Rodrick Chambers, the area's Upward Bound director, says the program provides opportunities for area high school students that they would not have been exposed to without the program.
That's why Chambers is surprised that this federal year-round program, deemed successful by many communities across the nation for serving first generation college students in low-income households, has received harsh program cuts for the upcoming grant cycle.
One year ago, the area's Upward Bound program, hosted at Eastern New Mexico University, was on the chopping block for federal budget cuts that would have stopped the program for at least a year.
Chambers said the program survived being cut and has been funded for another grant cycle (five years) but has lost some of its major components.
Upward Bound at ENMU has seen a jump in the number of students they serve from 68 last year to approximately 80 this upcoming school year, according to Chambers.
The previous grant allowed the program at ENMU to serve seven area high schools, including Dora, Elida, Texico and Melrose.
Now their newest grant will only allow them to serve Portales High School and Clovis High School students.
"It's unfortunate we have to cut these students," Chambers said, adding that a good portion of their previous students came from Texico.
The 80 students they will serve this year will no longer be able to reside on campus during the program, as the program's residential component has been cut.
"Students will no longer live in the dorms for the summer program," Chambers said. "Students enjoy the college experience and being away from the house."
Chambers says funding for educational programs has been cut nationwide and he is thankful that Upward Bound was spared. He added that at least two Upward Bound programs in the state were cut completely.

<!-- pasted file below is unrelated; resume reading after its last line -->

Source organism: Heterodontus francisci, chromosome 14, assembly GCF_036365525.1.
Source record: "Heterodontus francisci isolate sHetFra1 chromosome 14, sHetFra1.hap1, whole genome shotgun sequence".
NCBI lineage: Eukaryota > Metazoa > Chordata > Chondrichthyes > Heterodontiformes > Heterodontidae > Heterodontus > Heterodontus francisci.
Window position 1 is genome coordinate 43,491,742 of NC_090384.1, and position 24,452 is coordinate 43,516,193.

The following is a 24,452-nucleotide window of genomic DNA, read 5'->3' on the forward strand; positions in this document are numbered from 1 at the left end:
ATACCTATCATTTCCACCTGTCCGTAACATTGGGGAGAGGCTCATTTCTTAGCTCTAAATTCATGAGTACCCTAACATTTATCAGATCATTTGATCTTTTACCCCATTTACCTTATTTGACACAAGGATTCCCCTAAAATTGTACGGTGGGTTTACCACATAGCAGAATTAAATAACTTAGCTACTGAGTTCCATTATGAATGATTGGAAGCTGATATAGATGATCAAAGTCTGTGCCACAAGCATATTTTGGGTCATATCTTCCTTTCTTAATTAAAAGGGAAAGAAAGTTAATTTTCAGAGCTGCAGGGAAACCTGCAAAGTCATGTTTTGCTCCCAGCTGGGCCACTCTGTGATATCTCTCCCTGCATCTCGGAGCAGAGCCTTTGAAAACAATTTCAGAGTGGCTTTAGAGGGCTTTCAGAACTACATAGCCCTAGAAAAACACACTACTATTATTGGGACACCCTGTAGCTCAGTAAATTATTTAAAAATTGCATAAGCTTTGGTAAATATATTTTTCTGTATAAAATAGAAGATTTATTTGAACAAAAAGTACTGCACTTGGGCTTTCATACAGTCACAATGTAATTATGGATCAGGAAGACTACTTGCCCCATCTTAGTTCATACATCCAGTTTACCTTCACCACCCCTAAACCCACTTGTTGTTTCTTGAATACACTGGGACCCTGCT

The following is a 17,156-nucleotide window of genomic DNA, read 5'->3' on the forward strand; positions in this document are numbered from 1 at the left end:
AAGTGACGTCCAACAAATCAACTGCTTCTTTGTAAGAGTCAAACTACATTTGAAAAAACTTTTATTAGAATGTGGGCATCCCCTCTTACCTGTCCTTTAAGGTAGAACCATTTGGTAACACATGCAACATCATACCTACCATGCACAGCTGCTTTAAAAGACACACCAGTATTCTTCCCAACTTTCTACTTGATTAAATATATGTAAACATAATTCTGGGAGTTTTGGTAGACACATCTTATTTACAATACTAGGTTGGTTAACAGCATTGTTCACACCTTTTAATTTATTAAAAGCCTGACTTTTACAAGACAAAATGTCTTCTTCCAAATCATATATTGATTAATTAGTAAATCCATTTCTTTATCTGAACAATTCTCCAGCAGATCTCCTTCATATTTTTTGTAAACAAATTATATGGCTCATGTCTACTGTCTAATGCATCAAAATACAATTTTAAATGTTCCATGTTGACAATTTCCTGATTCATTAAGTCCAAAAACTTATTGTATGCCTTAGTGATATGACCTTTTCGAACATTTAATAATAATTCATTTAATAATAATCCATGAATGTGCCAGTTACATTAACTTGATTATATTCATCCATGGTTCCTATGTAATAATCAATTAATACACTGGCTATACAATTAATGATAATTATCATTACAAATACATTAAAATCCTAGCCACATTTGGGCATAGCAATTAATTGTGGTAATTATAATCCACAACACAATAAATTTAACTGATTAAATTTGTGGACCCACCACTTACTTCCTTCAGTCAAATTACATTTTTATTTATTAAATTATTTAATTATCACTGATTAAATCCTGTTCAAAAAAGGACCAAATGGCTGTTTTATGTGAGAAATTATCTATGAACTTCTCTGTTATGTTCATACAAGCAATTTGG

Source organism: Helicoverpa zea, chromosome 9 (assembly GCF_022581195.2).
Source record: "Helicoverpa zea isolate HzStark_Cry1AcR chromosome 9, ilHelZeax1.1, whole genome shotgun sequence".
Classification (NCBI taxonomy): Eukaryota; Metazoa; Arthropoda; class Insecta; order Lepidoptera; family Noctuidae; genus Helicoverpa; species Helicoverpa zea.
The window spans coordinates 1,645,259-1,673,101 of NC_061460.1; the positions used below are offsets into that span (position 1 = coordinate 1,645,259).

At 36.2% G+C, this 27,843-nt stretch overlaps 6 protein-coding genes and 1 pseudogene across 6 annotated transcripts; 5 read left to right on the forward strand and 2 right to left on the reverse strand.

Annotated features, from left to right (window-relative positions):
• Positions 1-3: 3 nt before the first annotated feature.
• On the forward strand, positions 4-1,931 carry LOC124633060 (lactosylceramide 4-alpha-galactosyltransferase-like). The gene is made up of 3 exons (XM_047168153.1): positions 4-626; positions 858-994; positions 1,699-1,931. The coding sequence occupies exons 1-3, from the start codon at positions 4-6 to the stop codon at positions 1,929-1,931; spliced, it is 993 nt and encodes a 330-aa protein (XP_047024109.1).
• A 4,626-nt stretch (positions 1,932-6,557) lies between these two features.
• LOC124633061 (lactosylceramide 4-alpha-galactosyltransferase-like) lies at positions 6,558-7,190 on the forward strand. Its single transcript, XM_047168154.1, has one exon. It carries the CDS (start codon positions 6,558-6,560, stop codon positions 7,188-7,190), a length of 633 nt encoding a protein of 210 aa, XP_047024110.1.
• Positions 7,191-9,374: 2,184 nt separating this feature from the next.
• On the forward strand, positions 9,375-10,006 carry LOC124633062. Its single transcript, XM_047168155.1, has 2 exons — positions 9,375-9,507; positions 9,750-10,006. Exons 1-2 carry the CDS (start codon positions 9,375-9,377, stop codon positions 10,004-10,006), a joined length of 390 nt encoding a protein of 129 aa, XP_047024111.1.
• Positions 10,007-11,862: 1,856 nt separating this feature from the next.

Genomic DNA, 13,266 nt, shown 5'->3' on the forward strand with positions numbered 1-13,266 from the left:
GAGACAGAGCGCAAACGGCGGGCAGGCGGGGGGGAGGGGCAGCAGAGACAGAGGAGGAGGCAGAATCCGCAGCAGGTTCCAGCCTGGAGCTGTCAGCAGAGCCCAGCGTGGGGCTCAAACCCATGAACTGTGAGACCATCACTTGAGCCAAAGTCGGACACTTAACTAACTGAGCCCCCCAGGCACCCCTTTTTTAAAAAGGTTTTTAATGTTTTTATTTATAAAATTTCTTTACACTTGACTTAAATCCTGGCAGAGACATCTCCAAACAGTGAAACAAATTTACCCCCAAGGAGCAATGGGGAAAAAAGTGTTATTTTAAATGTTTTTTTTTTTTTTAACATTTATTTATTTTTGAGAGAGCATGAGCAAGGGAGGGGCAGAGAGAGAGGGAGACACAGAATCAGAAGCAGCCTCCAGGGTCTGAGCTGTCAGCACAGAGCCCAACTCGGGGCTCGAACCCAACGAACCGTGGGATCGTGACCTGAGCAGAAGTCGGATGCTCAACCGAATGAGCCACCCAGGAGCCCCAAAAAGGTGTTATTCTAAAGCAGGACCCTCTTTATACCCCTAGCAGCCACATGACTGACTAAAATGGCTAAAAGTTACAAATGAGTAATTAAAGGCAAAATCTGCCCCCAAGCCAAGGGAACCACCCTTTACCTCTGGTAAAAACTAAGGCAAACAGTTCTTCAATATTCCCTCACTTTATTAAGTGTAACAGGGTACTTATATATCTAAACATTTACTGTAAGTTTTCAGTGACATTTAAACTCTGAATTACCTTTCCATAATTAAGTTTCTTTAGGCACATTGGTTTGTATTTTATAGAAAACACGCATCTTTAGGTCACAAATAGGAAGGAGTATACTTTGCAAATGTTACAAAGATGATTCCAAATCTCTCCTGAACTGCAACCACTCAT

"A lot of education programs are being cut back and forth," Chambers said. "We were fortunate to have President Obama to recognize the impactive program based on results."
Chambers also said funding for students' travel to visit other universities has been cut. The new grant cycle is also requiring them to strengthen their core courses, which include math, science and English. The program also incorporates leadership skill building.
"One of things I greatly appreciate, is that Upward Bound gives the students the opportunity to go outside of their community," Chambers said.
Last week, Chambers and his students went to Chicago to visit area colleges and landmarks. He says it's unfortunate that future students won't be able to experience that kind of trip, but he still believes in the strengths of the program.
"I think just being associated with the program, it gives (students) something to reach for," Chambers said.
Mindy Watson, Title V project director at Clovis Community College, said their Upward Bound program did not endure any cuts for this new grant cycle. CCC will received $250,000 a year for five years for the program.
Watson added the program had planned to incorporate a residential portion, but decided to leave it out of their grant proposal for logistical reasons, not funding.
She said their Upward Bound program has also seen an increase in the number of students they serve, from 50 to 55 this school year. She too believes in what Upward Bound does for the local community.
"Upward Bound gives Clovis students a lot of opportunities not afforded to them without the program such as, the ability to afford college and even explore college as an option," Watson said. "They can dream a lot bigger than the program and the program provides them the tools for those dreams."